Results from ACCRETE, 1994 - 2003
The results from ACCRETE are given in the 26 peer-reviewed articles listed below. Many of the articles, including figures, can be obtained electronically from the journal web sites, and/or from the author web sites. The text below summarizes the major results.
Andronicos, et al (1999) showed that dextral transpression occurred across the Coast Mountains batholith during the time of proposed northwards translation of Baja BC (mid-Cretaceous-Paleocene). Truncations of seismic reflectors, contrasts of physical properties, and offset of Moho (Morozov et al, 1998, 2001, 2003) showed that a nearly vertical structure passes through the crust near the Coast shear zone. The combined results of geologic and seismologic studies therefore suggest that a crustal scale dextral, transcurrent, strike-slip shear zone occurs within the Coast Mountains batholith, and the present Coast shear zone is near the western boundary of this dextral shear zone. Based on its size, age, and sense of displacement, this dextral shear zone could represent a section of the Baja BC fault system. Motion across this shear zone ceased by 58 Ma.
A major and unanticipated result from ACCRETE was to show that crustal scale extension of the Coast Mountains batholith occurred during the Eocene. This extension was concurrent with intrusion of large volumes of Eocene granodiorite to diorite plutons (Hollister and Andronicos, 1997; Chardon, et al, 1999; Andronicos, et al, 2003). It was also concurrent with 15-20 km of exhumation. Thanks to ACCRETE and a rapidly expanding awareness of the large region affected by the Eocene magmatism and extension, it is becoming increasingly apparent that this Eocene episode was an important event for forming the continental crust of western North America.
Hollister et al (2004) showed that the intense episode of magmatic accretion between 50 and 60 Ma in the Coast Mountains (Andronicos et al, 2003) led to reheating of portions of the Baja BC terrane. This reheating reset magnetic remanence directions in the older rocks when ilmenite exsolved from ilmenohematite, leading to lamellar magnetism. Although the reset directions are consistent with what would be expected from tilting or folding (Butler et al, 2001; 2002), Hollister et al (2004) showed that older magnetic remanence directions were reset towards those corresponding to the Eocene magnetic pole. These results strengthen the Baja BC hypothesis.
The strong S-wave generation in the ACCRETE experiment provided S-wave coverage comparable to that of P- waves (Morozov et al, 2001). The S-wave generation was probably produced by mode conversion at the glacially polished interface between unconsolidated, poorly sorted glacial sedimentary deposits and the underlying bedrock. This is a feature presumably unique to where glaciers once extended from the continental margin to the sea. The unusual S-wave coverage allowed us to obtain a model of Vp/Vs velocity ratios, from which much better constraints on lower crustal lithologies could be interpreted than from a Vp model alone (Morozov et al, 2003).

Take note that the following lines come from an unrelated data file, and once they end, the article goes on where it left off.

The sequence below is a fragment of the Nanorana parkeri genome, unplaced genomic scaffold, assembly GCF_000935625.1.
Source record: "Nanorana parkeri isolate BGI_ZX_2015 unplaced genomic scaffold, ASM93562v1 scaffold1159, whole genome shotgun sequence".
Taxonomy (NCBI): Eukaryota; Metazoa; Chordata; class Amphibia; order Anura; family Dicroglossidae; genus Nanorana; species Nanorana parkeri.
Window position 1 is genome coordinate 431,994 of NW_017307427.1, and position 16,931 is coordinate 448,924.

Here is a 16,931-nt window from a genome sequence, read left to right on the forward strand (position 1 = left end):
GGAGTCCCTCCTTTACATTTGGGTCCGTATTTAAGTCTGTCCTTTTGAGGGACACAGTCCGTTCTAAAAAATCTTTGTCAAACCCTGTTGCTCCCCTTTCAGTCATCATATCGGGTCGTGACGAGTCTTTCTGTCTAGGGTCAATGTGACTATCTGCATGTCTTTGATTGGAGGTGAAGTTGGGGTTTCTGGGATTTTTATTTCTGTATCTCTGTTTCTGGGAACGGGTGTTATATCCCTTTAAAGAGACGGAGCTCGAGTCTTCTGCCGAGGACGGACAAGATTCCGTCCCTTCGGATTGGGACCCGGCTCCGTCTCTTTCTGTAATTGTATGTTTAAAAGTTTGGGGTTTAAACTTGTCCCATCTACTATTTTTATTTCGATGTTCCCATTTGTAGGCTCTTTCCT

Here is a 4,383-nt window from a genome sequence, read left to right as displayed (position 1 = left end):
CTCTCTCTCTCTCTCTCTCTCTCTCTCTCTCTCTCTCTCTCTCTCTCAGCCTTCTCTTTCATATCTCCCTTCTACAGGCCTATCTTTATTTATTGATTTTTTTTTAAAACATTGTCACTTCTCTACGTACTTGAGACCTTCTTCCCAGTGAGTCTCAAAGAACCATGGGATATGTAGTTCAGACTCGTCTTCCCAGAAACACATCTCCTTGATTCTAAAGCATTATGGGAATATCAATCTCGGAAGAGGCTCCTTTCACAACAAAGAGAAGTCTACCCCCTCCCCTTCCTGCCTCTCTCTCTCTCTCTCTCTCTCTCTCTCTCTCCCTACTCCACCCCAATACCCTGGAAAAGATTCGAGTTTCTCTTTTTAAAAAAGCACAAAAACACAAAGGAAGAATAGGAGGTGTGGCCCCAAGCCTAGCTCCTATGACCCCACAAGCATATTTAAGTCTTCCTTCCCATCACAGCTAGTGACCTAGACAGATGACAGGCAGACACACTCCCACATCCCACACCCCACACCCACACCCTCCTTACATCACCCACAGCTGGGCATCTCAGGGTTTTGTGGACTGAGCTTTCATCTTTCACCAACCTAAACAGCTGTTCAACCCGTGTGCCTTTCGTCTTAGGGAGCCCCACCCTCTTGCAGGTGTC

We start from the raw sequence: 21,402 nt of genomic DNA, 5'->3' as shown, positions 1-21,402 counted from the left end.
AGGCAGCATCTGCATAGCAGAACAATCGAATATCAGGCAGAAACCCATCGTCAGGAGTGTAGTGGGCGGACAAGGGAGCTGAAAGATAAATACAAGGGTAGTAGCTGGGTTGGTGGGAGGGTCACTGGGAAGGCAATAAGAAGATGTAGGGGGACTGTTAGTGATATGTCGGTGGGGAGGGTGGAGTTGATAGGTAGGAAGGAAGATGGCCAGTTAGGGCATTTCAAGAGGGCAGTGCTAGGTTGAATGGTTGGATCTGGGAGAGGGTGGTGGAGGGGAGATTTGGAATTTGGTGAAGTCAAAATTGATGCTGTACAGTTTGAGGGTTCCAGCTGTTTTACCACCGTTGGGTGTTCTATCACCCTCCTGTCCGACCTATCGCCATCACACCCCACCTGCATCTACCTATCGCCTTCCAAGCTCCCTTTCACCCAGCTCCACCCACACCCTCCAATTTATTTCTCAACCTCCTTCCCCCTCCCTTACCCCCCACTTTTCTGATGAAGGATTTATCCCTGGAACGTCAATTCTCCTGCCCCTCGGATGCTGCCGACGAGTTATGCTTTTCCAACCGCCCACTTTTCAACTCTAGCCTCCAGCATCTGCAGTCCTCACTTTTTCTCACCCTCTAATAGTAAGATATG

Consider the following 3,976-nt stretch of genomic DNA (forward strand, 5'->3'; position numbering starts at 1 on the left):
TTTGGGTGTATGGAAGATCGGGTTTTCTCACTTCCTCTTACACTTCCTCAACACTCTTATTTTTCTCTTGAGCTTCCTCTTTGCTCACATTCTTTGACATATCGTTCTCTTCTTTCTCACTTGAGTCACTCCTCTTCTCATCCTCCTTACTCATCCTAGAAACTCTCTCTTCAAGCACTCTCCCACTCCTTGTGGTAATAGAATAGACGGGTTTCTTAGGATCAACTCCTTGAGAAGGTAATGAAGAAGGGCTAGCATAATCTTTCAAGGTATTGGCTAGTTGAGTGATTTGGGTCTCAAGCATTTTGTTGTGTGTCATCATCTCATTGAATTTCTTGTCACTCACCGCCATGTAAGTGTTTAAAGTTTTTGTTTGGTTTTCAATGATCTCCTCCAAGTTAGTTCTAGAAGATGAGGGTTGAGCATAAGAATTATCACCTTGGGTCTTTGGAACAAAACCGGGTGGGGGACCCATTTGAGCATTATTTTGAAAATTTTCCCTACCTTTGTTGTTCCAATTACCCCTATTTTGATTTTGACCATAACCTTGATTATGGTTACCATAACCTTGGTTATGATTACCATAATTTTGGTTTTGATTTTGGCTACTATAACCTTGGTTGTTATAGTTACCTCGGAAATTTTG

The geophysical experiments showed that the thickness of continental crust under the Coast Mountains batholith is only 31-32 km (Morozov et al, 1998; Hammer et al, 2000). This was a first-order surprise that is contributing to the multitude of hypotheses and studies regarding extension across western Canada.
The seismic velocity structure indicated a lower crust made of a mixture of mafic garnet granulite and restite. The mafic garnet granulite is the metamorphic equivalent of gabbro at the present P-T conditions at the base of the crust, and the restite is what remains after extraction of granitic melt (Morozov, et al, 2003). We proposed that these lithologies represent what remained after basalt liquid had intruded the lower crust and had partially melted it. Mixing of basalt and melted crust probably resulted in formation of the plutons of the Coast Mountains batholith.
The average crustal velocity under the Coast Mountains batholith resembles that of average continental crust when the loss of 10 - 20 km by unroofing is considered. Unroofing by that amount was proposed by Hollister (1982) and confirmed and refined by Andronicos, et al (2003).
A program of educational outreach evolved from the extensive permitting process necessary for the marine seismic survey (Hollister, 1995, 1997, 1998). A geological guide for the interested public is in preparation. Help for producing this guide has come from a wide range of local citizens, and it has been extensively tested with groups representative of potential users.
Published or in press articles based on ACCRETE :
1. Hollister, L.S., 1995, Talking to the public - an example. GSA Today 5, no. 2, 36
2. Hollister, L.S., and Andronicos, C.L., 1997, A candidate for the Baja British Columbia fault system in the Coast Plutonic Complex. GSA Today 7, no.11, p. 1-7.
3. Hollister, L.S., 1997, ACCRETE discussion paper. Catalyst 40, no.2, 13-16.
4. Hollister, L.S., 1998, Learning lessons from science experiments. EOS, 79, 31.
5. Morozov, I.B., Smithson, S.B., Hollister, L.S., and Diebold, J.B., 1998, Wide-Angle seismic imaging across accreted terranes, southeastern Alaska and western British Columbia: Tectonophysics, v. 299, p.281-296.
6. Andronicos, C.L., Hollister, L.S., Davidson, C., and Chardon, D., 1999, Kinematics and tectonic significance of transpressive structures within the Coast Plutonic Complex, British Columbia: Journal Structural Geology 21, p. 229-243.
7. Chardon, D., Andronicos, C. L., and Hollister, L. S., 1999, Large-scale transpressive shear zone patterns and displacements within magmatic arcs: The Coast Plutonic Complex, British Columbia. Tectonics 18, 278-292.
8. Klepeis, K. A., and Crawford, M. L., 1999, High-temperature arc-parallel normal faulting and transtension at the roots of an obliquely convergent margin. Geology 27, 7-10.
9. Evenchick, C. A., M. L. Crawford, V. J. McNicoll, L. D. Currie, and P. B. O'Sullivan, 1999, Early Miocene or younger normal faults and other Tertiary structures in west Nass River (103P) map area, northwest British Columbia, and adjacent parts of Alaska, in Current Research, Pap. Geol. Surv. Can., 99-1A.
10. Thomas, J.B., and Sinha, A.K., 1999, Field, geochemical, and isotopic evidence for magma mixing and assimilation and fractional crystallization processes in the Quottoon igneous complex, northwestern British Columbia and southeastern Alaska. Canadian Journal Earth Science 36. 819-831.
11. Crawford, M.L., Klepeis, K.A., Gehrels, G., and Isachsen, C., 1999, Batholith emplacement at mid-crustal levels and its exhumation within an obliquely convergent margin. Tectonophysics 312, 57-78.
12. Scheidhauer, M., Trehu, A.M., and Rohr, K.M.M., 1999, Multi-channel seismic reflection survey over the northern Queen Charlotte Fault. Geological Survey of Canada Open File No. 99-3779, 7 pp.
13. Hammer, P.T.C., Clowes, R.M., and Ellis, R.M., 2000, Crustal structure of NW British Columbia and SE Alaska from seismic wide-angle studies: Coast Plutonic Complex to Stikinia. J. Geophys. Res. 105, 7961-7981.